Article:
In a move deemed “desperately needed” by consumers, Queensland clinicians now have evidence-based guidance on supporting parents with infant sleep.
After multiple rounds of consultation with more than 100 clinicians and consumers, the endorsed Queensland Clinical Guideline ‘Safer Infant Sleep’ is now available. Earlier this month we joined the education session for healthcare workers about the guideline, presented by the QCG team, the University of the Sunshine Coast (UniSC), and the Queensland Paediatric Quality Council (QPQC). Here’s what we learnt.
Sudden Unexpected Death in Infancy (SUDI) is a classification used to describe the sudden death of an infant, usually during sleep, with no immediately obvious cause at the time of death. It includes, but is not limited to, SIDS and fatal sleep accidents.
SUDI is the leading cause of post-neonatal mortality in Australia. While cases of SUDI plummeted throughout the 1990s following public awareness campaigns, rates have since plateaued with little change in incidence since around 2004. Queensland SUDI deaths exceed the national average with First Nations infants over-represented.
The risk of SUDI increases when:
- the infant is exposed to tobacco smoke
- the infant sleeps prone (on their stomach)
- entrapment hazards are present (e.g., sleep on sofa, couches, armchairs)
- infant movement is restricted (e.g., positioning devices, wrapped/swaddled after the infant starts rolling)
- multiple bed sharers (e.g., siblings, pets)
- caregiver excessively tired or sedated by alcohol or drugs.
The QPQC’s Infant Mortality Sub-Committee has reviewed more than 300 deaths and found the risk of infant death is further increased:
- in complex family environments
- in environments with two or more risk factors (listed above) in the sleep setting
- in unsafe shared sleep settings particularly with a vulnerable infant (e.g. antenatal smoke exposure, premature birth)
- when the infant had been placed in an inclined position for sleep.
The findings, in addition to UniSC’s Queensland Infant Care Practices study (I-CARE Study) and the Queensland SUDI study, and consumer feedback, were integral in developing the new Safer Infant Sleep guideline which presents a real opportunity to further reduce rates of SUDI.
And the solution is rooted in risk minimisation, rather than elimination, which many parents have found impractical when caring for their babies at night. “Only 13 per cent of families practice all six of the Safe Sleeping Program messages and only one in four knew all six recommendations,” Professor Jeanine Young AM from UniSC said.
She said 31 per cent of caregivers reported difficulty with implementing Safe Sleep recommendations, with infant sleep position and avoiding bedsharing the most common recommendations which created difficulty for caregivers. “Sometimes parents tried to use substitute sleeping methods that they thought were safe, if they could not follow a recommendation, but sometimes these alternatives actually increased the risk of SUDI.”
One of the key changes in the revised Safer Infant Sleep guideline was a transparent risk minimisation approach relating to shared sleeping, to acknowledge that many parents will bring babies into a shared sleep environment whether they planned to bed-share or not. “A risk minimisation approach supports conversations with caregivers that includes benefits, risks and strategies to create safer sleep environments in order to support informed decision making by caregivers that meets the needs of their family circumstances,” Prof Young said.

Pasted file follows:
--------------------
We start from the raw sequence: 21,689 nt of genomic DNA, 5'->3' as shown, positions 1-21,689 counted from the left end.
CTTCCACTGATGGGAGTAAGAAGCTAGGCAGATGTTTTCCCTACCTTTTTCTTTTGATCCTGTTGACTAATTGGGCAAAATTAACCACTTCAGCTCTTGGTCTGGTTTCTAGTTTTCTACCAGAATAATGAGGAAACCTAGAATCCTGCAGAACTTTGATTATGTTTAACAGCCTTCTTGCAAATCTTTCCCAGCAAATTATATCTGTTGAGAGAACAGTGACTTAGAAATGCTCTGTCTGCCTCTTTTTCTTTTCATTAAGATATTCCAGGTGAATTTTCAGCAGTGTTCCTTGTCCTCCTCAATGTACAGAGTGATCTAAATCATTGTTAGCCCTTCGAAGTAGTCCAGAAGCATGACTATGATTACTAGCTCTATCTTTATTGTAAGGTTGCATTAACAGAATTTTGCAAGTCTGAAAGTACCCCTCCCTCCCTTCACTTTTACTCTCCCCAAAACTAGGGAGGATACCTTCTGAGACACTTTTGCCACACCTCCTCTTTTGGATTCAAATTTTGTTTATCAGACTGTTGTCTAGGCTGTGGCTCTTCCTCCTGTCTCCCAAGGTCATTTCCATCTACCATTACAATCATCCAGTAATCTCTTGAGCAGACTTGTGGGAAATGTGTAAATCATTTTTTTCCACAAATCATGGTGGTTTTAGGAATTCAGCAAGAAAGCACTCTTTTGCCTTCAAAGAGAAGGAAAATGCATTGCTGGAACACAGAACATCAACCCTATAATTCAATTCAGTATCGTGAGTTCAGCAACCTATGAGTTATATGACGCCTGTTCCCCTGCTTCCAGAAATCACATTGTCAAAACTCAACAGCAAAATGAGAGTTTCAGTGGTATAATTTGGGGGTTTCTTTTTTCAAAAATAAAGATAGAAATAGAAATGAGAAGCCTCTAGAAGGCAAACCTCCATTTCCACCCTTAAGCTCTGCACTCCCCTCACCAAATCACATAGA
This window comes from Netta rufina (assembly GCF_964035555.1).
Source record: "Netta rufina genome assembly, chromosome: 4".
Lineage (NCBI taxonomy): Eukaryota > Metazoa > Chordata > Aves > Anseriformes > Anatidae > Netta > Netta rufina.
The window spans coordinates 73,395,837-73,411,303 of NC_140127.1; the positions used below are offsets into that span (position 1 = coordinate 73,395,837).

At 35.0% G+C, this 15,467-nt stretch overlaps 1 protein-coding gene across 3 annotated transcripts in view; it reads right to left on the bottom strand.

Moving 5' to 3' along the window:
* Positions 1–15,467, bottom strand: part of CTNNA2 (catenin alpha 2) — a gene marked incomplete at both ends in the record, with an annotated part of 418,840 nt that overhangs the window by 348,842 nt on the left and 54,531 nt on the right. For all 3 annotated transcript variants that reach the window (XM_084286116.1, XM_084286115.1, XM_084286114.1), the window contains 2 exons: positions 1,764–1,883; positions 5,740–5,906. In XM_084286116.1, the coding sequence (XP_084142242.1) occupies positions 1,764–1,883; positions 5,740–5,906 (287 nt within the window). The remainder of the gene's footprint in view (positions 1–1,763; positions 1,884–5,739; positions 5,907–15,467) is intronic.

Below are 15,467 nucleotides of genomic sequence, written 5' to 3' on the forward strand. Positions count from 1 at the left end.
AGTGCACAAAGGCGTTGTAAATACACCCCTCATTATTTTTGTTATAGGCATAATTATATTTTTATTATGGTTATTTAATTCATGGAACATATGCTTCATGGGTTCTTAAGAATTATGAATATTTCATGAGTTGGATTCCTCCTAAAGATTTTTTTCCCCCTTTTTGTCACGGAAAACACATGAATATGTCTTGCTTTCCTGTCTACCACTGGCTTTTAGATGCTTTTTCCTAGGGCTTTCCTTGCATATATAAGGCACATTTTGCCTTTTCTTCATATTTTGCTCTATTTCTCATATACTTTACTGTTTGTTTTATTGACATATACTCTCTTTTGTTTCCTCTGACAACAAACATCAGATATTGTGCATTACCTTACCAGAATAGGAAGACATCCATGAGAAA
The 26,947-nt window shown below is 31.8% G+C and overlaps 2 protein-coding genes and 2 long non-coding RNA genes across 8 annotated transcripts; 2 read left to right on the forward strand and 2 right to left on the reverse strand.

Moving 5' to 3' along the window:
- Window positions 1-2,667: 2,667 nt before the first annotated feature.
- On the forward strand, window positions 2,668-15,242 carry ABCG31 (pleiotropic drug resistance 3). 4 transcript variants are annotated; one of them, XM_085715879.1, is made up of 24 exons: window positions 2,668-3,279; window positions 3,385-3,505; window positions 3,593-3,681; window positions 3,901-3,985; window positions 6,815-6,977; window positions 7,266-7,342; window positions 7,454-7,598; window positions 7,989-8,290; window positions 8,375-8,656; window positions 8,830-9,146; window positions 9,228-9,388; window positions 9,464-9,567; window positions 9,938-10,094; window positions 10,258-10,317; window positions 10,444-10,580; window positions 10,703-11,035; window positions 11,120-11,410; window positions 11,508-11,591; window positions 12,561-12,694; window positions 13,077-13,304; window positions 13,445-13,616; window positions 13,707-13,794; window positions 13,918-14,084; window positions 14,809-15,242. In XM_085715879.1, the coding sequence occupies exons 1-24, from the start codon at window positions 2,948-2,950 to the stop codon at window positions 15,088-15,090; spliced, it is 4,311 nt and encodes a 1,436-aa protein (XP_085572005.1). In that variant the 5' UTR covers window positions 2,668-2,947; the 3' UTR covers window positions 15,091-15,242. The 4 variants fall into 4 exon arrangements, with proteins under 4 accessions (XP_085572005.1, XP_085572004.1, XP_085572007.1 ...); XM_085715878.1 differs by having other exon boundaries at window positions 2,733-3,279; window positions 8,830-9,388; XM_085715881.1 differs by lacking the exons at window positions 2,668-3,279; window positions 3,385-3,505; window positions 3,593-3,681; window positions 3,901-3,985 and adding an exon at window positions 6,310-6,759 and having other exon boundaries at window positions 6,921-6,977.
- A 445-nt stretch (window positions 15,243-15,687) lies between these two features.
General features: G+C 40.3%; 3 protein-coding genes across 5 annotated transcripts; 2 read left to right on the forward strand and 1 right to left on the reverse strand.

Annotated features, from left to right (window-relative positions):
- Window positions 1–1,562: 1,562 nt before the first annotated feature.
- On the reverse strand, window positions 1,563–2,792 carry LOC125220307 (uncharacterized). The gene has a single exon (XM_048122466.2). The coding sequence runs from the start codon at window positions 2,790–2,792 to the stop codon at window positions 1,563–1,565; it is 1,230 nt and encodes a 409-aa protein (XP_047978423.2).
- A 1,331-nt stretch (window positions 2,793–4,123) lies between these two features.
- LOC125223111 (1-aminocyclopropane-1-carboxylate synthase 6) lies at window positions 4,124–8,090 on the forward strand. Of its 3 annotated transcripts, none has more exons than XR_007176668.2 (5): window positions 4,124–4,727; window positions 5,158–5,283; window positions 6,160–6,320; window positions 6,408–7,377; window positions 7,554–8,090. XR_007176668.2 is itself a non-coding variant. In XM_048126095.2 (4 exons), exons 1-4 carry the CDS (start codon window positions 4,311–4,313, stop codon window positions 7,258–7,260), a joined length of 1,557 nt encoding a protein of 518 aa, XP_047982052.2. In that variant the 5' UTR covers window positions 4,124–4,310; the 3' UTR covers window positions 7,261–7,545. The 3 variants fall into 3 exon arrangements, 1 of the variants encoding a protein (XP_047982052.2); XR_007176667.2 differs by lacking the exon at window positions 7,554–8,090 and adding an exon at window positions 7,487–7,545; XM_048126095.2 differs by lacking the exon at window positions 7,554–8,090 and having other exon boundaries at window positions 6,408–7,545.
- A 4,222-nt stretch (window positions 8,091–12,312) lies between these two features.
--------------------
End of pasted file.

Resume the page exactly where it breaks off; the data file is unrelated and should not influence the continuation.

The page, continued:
“In the I-CARE study, 76 per cent of parents reported that they had shared sleep at some point in the first three months of their baby’s life, and 57 per cent had unintentionally fallen asleep, particularly when breastfeeding or settling their baby. Parents want information on how to share sleep safely so they can create safer shared environments for times they plan to share sleep or may accidently fall asleep with their baby.”
“As health professionals we are in an ideal position to share information and have conversations with caregivers about how to create safer infant sleep environments in a variety of circumstances and settings. The principles of safer infant sleep provided in the Safer Infant Sleep Guideline are intended to support clinicians to have these important conversations,” said Associate Professor Julie McEniery from the QPQC.
Prof Young said maternity care providers needed to regularly discuss infant sleeping with caregivers, including:
- plans for infant sleep
- knowledge of, and experiences with, infant sleep
- risks and benefits of different environments
- strategies for creating safer infant sleep spaces
- shared sleeping (intentional and unintentional situations)
- strategies for when tired or unwell, or away from usual routines or environments.
“The QCG Safer Infant Sleep Guideline provides opportunities for clinicians and the families they serve to have safe, honest and practical conversations about ways to create safer sleep environments that are in line with the social, cultural and practical circumstances families are facing,” Carly Grubb, who provided feedback during guideline development on behalf of Little Sparklers, a parent consumer organisation, said.
“The simplest way to explain safe infant sleep is when it’s easy for baby to breathe, it’s safe for them to sleep,” Prof Young added.
The advice is also pertinent for grandparents and other people who will be involved in caring for the child and isn’t limited to first-time parents. “Consumers watch what we do as clinicians. So, it’s a great opportunity to be a role model and talk through what you’re doing.”